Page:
Along the Colorado Pass, Scenes of a Railroad Like No Other | To travel

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BRECKENRIDGE, Colorado – To find out how this place came to be, take the long, winding road up.

Take Boreas Pass, just south of the city. Follow the sidewalk until it turns to dirt and the luxury mountain homes disappear. The rugged past is revealed along the steep and steep slope through aspen tunnels and rocky bowels. The road is the abandoned bed of what has become the High Line, the railroad like no other America has ever seen.

It was the highest narrow gauge in the country, connecting Denver to the Leadville mines via Boreas Pass above 11,400 feet, crossing Breckenridge on the way down. At least 150 souls lived around the summit of Boreas, determined to serve the railroad that would transform the dusty and isolated mining camp into what it is today: a bustling center of skiing, commerce and culture.

These workers left a cemetery of bristlecone stumps; rigid lumber was cut for the sleepers and log structures, some of which are still standing today. There is the old house of the section chief and his workers. It stands in front of the collapsed foundations of the Engineer’s House, next to a collapsed fence built to block the monstrous snow drifts.

Starting in November, the Summit Huts Association reserves the Section House at the top of Boreas Pass for cross-country skiers and snowshoers, who travel 10 km on a moderately steep road. For more information, visit sommethuts.org.

The summit meadow is strewn with splintered wood and rusted steel, today’s drivers still have to imagine times hard to imagine. From 1882 to 1937, the train operated through thick and thin.

“While you’re driving, you just can’t believe it,” says Sherrie Calderini, Breckenridge Heritage Alliance’s historic performer.

Grainy photographs will make you believe. They flash in a video broadcast in the reception center of the city. These are scenes of men and trains battling the winter extremes of Boreas, the Greek god of the north wind. Here is a picture of “coupage”, the term for locomotives loading and overturning and loading and so on in walls of snow. Here is the rotary, the 100-ton giant with blades to cut daggerboards as high as 30 feet. Here are men who dig where machines have failed.

Here are the trains overturned one after the other, victims of ice or avalanches in winter, stone or rain in other seasons. In the worst case, the workers on board had their say.

“What they said was they joined the birds. They jumped, ”says a narrator in the video, Margaret Coel, daughter and granddaughter of railway workers.

Another descendant, Ray Perschbacher, testifies: “There was no John Wayne. They were just ordinary people. They saw a job that needed to be done, and they went out and did it.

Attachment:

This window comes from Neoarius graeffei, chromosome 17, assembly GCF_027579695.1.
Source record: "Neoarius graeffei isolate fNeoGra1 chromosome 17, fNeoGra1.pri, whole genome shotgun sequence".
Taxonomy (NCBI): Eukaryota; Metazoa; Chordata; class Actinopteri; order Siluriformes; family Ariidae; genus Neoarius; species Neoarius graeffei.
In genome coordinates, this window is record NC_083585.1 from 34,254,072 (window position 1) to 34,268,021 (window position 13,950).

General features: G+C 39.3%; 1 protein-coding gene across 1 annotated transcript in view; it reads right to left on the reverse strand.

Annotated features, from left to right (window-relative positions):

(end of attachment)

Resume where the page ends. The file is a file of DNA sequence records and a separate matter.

Their job was to maintain at all costs the High Line and ferry supplies that would build Breckenridge, which would later make it the perfect location for a world-class seaside resort. The perseverance of the train meant the prosperity of Breckenridge.

The train rolled “over mountains with shafts and tunnels from which flowed an uninterrupted flow of minerals,” wrote the authors of the 1958 classic, “Narrow Gauge in the Rockies.” But it was not only the mining equipment that was economically transported. These were other things that the wagons could not haul over unforgiving ground. Things like furniture and food from far beyond. It was oysters. Oysters for Barney Ford’s restaurant in Breckenridge.

The born slave who became a leading entrepreneur and civil rights pioneer in Denver started his business in Breckenridge just as the train arrived. Beyond the oysters, he could have taken the train back to his interests in Denver, Calderini says, and it’s possible his elegant house turned into a museum was furnished thanks to the train. “Barney definitely used the train,” Calderini says.

As were some 1,600 and more people living in Breckenridge at the height of the High Line in the 1880s. The population had exploded since the start of the previous decade, when the census showed 51. The importance of the train has been highlighted during the winter of 1898-99. The city was reportedly buried under 20 feet of snow, leaving no chance of passage to higher elevations.

“Breckenridge was cut off from civilization,” Calderini says. “There were people who were hungry.

It was 11 difficult weeks. But as he always had, the train would run again. People flocked to the depot or post office again, the social events of the day. The train whistling through the mountains was “the most welcoming sound in the world,” Coel recalls, having told him an elder.

But after a 55-year race, the decline of mining and the rise of automobiles spelled the end of the train. “It was a difficult time,” Coel said in the reception center video. “It was the end of an era.

From now on, the cabins at the top of Boreas Pass are part of this era of leisure. The non-profit Summit Huts rents them out to cross-country skiers and snowshoers, who stay overnight after a 10 km hike. The road can be driven until it is covered with snow. When the convenience of driving is taken away, it’s time to visit the abandoned settlement, says Rich Rowley, president of the Summit Huts Association.

“You really have to go in winter to appreciate the place,” he says.

Those who venture into the cabins do not always know or appreciate the history therein. That’s until darkness sets in and the cold wind blows, Rowley says.

“Very windy nights,” he says, “they say they can still hear the trains up there.”

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